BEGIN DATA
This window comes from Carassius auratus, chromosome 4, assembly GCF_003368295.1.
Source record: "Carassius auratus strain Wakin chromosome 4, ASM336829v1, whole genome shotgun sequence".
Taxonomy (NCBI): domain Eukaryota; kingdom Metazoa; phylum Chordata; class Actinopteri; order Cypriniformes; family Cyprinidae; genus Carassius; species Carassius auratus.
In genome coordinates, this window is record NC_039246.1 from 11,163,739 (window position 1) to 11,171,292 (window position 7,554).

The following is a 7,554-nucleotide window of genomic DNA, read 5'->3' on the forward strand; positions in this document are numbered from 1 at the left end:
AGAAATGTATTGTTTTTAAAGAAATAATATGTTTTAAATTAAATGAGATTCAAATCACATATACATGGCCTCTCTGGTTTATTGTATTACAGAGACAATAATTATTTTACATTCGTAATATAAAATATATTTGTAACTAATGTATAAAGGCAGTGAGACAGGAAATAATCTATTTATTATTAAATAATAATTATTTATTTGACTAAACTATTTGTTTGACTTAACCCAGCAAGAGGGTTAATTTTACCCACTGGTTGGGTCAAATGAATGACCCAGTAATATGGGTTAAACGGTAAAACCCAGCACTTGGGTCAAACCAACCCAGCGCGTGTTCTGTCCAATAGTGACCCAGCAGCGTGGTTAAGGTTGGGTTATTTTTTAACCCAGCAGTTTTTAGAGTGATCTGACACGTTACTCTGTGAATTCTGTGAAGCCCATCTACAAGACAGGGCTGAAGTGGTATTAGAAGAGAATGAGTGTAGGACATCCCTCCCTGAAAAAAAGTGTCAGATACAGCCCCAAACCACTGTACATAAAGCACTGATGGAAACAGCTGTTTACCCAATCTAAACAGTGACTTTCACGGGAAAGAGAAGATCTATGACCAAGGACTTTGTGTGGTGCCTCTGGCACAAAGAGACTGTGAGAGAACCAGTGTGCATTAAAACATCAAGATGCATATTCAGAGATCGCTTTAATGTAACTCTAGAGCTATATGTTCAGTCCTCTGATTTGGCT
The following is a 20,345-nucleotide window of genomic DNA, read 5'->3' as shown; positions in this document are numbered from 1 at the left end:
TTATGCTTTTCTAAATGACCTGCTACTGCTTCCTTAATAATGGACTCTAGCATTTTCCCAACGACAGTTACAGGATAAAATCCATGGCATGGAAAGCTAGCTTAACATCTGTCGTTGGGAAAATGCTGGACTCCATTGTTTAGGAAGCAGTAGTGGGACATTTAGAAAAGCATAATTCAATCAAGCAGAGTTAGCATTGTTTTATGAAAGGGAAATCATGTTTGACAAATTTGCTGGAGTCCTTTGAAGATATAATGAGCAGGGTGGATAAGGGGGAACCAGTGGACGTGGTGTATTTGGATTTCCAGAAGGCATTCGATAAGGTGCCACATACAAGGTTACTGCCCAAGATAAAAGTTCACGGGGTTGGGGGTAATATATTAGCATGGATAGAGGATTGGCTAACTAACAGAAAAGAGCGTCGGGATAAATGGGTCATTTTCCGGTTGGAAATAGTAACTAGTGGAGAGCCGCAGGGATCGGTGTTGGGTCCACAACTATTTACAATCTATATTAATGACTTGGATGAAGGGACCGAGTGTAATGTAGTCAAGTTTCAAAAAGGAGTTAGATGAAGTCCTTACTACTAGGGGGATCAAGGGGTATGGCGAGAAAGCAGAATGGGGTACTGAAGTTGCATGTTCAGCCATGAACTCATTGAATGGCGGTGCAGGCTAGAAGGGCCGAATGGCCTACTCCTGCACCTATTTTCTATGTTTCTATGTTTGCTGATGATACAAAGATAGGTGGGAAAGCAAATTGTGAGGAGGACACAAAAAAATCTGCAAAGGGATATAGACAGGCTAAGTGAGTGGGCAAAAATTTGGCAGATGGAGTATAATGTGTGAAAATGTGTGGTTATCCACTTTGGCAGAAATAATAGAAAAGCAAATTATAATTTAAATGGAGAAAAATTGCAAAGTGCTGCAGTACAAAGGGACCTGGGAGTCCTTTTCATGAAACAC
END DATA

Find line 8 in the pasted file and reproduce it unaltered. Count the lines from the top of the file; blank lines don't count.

TTATGCTTTTCTAAATGACCTGCTACTGCTTCCTTAATAATGGACTCTAGCATTTTCCCAACGACAGTTACAGGATAAAATCCATGGCATGGAAAGCTAGCTTAACATCTGTCGTTGGGAAAATGCTGGACTCCATTGTTTAGGAAGCAGTAGTGGGACATTTAGAAAAGCATAATTCAATCAAGCAGAGTTAGCATTGTTTTATGAAAGGGAAATCATGTTTGACAAATTTGCTGGAGTCCTTTGAAGATATAATGAGCAGGGTGGATAAGGGGGAACCAGTGGACGTGGTGTATTTGGATTTCCAGAAGGCATTCGATAAGGTGCCACATACAAGGTTACTGCCCAAGATAAAAGTTCACGGGGTTGGGGGTAATATATTAGCATGGATAGAGGATTGGCTAACTAACAGAAAAGAGCGTCGGGATAAATGGGTCATTTTCCGGTTGGAAATAGTAACTAGTGGAGAGCCGCAGGGATCGGTGTTGGGTCCACAACTATTTACAATCTATATTAATGACTTGGATGAAGGGACCGAGTGTAATGTAGTCAAGTTTCAAAAAGGAGTTAGATGAAGTCCTTACTACTAGGGGGATCAAGGGGTATGGCGAGAAAGCAGAATGGGGTACTGAAGTTGCATGTTCAGCCATGAACTCATTGAATGGCGGTGCAGGCTAGAAGGGCCGAATGGCCTACTCCTGCACCTATTTTCTATGTTTCTATGTTTGCTGATGATACAAAGATAGGTGGGAAAGCAAATTGTGAGGAGGACACAAAAAAATCTGCAAAGGGATATAGACAGGCTAAGTGAGTGGGCAAAAATTTGGCAGATGGAGTATAATGTGTGAAAATGTGTGGTTATCCACTTTGGCAGAAATAATAGAAAAGCAAATTATAATTTAAATGGAGAAAAATTGCAAAGTGCTGCAGTACAAAGGGACCTGGGAGTCCTTTTCATGAAACAC